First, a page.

If the cost of tuition wasn’t enough, you also need a long list of expensive textbooks to make it through your classes.
College Board says that the average student spends $1,200 on textbooks each year. That’s $5,000 over your four-year career.
It’s no surprise, then, that students are always on the hunt for the answer to the eternal question: should you buy or rent textbooks?
Buying new is expensive but purchasing used books may mean you have to buy an older edition, which may be out of date. Sharing books with friends means you rely on them to be responsible — and you have to negotiate the time spent with the book. And is renting worth the cost?
Here’s how to figure out what books to buy and what to rent.
3 Times When You Should Buy Textbooks
The debate between whether to buy or rent textbooks is solved when you recognize these three scenarios.
Here’s when you should buy the book.
1. When You Need the Textbook Throughout Your Degree
Are you looking at a book that you’re going to need again and again?
If your book is fundamental in the first year of your degree and serves as a handy reference through to the end, then it may be better to buy the book.
The cost of buying may be as much as renting for four straight years. Plus, you can write in the book, highlight what you need, and make it your trusty companion throughout your time in school.
2. When You Tend to Lose Books and Other Items
Are you guilty of losing calculators, phones, and other essential but expensive items?
As strange as it is to say, you may be better off buying your textbooks.
If you buy your textbook and lose it, then you don’t need to worry about paying all the fees — or even replacing the lost book. If you misplace it, then you’ll need to pay up at the end of the semester, which is when students’ cash flow tends to be at its lowest.
Plus, knowing how much it costs may encourage you to keep an extra eye on your belongings.
3. When You Need Product Access Codes
Some professors want you to buy the book, not for the book itself but for the access codes for software or online databases.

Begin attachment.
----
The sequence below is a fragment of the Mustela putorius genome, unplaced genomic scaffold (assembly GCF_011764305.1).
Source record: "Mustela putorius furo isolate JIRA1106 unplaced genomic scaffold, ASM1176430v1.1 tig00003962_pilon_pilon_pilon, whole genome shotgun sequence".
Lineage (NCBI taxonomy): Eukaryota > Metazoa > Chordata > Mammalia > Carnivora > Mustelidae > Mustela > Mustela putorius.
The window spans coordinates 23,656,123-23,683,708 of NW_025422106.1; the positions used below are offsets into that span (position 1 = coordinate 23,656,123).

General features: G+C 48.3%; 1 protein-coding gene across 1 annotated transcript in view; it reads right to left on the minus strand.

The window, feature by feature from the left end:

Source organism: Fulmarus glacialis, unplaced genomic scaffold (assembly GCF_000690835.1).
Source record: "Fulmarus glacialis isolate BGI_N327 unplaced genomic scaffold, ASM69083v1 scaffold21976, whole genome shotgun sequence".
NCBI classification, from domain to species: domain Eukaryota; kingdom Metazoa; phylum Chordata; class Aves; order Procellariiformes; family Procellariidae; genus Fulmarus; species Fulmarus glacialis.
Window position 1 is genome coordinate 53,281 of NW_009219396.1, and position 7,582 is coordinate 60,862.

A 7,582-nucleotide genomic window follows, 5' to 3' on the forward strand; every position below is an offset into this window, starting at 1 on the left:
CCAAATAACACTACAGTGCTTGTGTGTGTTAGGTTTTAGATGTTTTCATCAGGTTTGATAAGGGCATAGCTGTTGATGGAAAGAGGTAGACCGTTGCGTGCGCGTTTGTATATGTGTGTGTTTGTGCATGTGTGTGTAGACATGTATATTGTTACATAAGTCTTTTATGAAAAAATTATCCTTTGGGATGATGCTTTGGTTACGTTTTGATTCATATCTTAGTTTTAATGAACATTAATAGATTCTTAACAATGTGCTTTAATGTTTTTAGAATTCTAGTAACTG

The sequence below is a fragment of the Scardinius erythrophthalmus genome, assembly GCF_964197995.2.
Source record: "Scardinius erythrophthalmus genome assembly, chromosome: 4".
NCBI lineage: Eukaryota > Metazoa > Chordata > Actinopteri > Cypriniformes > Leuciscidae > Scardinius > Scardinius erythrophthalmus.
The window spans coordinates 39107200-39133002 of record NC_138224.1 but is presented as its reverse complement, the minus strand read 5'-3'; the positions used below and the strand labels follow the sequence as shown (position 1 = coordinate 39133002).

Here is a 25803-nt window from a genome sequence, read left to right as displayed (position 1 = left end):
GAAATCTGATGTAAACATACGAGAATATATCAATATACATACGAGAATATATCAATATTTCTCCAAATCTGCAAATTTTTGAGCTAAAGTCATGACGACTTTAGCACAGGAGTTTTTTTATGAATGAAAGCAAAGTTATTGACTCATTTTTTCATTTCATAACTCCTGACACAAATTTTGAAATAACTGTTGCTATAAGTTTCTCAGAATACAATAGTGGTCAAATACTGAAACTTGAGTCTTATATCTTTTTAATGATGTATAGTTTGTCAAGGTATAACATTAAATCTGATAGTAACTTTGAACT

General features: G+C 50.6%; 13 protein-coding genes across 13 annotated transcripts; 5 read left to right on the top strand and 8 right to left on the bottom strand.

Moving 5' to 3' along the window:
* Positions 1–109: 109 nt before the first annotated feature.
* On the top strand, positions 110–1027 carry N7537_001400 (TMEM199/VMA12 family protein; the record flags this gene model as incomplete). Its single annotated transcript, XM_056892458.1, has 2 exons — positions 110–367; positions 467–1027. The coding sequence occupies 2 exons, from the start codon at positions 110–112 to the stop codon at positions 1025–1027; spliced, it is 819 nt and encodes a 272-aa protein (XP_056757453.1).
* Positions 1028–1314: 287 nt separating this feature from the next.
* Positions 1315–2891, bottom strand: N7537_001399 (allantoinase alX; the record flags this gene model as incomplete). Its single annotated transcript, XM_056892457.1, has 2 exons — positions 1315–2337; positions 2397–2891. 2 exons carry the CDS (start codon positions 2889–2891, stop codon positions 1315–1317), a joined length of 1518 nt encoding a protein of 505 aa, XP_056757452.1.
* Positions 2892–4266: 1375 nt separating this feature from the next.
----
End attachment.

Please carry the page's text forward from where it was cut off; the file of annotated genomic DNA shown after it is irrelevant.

The practice is particularly common in math, economics, and engineering courses.
Renting the book won’t give you access to those products, so there’s a good chance you need to buy.
If you’re unsure whether you need the code in the book, talk to your professor or administrator before you buy.
3 Times When You Should Rent Textbooks
Buying isn’t for every book all the time.
But some of the books you need for class are great candidates for rental services. Here’s when you should rent your books.
1. When You Need A Lot of Textbooks
Do you have a long list of textbooks to collect for classes this term?
Consider renting the bulk of them instead.
Take a look at your syllabus and see how often you use each book. Rent the textbooks that you will pull out a few times, and only invest in the books that you need over-and-over again.
Pro tip: if there are books on the list that you only need a chapter from, look for them in your academic library. If they are available in the ‘reference-only’ section, see if you can scan the library’s copy of the book. You may even get lucky and find the e-book version on your library’s database.
Every little chance to save helps!
2. When the Books Are Super Expensive
If the book is outrageously expensive (think $250 plus), and you only need it for one class in one semester, rent it.
Even though renting may still be expensive, you won’t suffer the same financial blow.
Remember, you get back a fraction of the money spent on a new book when you sell it at the end of the semester. Renting the most expensive books can save you thousands over your degree.
3. When the New Book Is Expensive, but the Used Book Isn’t an Option
Is the new book too expensive but also the only edition your professor will allow?
Thwart your most inflexible teachers by renting the book instead.
Renting is your best option if a used textbook is out of the question. Used books are great, but if your teacher intends to teach specifically from the latest edition, it could land you in hot water. So just rent the newest edition and be done with it.
Remember to Write Off Your Book Costs Whether You Buy or Rent
Whether you buy a new book, hunt down a used copy, or rent your textbook, remember to write them off on your taxes.
According to IRS Publication 970 Tax Benefits for Education, you can claim tax credits if you pay for higher education expenses and you meet the qualifications.
You can use the American Opportunity Tax Credit and the Lifetime Learning Credit to offset your expenses.
Your “books, supplies, and other necessary equipment” count as qualified education expenses. If your tax bill is already zero, then your books could even earn you a refund.
Are you an employee engaging in work-related education? You can itemize your deductions and claim your books. However, it only counts when the expenses (in total — not just books) are more than two percent of your adjusted gross income.
You can read the complete guide to education expenses on the IRS website.
Should You Buy or Rent Textbooks?
Textbooks are incredibly expensive, and every student should try to save money where they can.
How do you know when to buy or rent textbooks? It depends on the nature of the book and the cost.
If it’s a book you’ll need from freshman to senior year, then it may be both simpler and cheaper to buy it outright. It’s also better to know your reference book is always available. However, if it’s a book you’ll use once or twice or using a used book isn’t an option, renting is the better choice.
Are you on the hunt for cheap textbooks?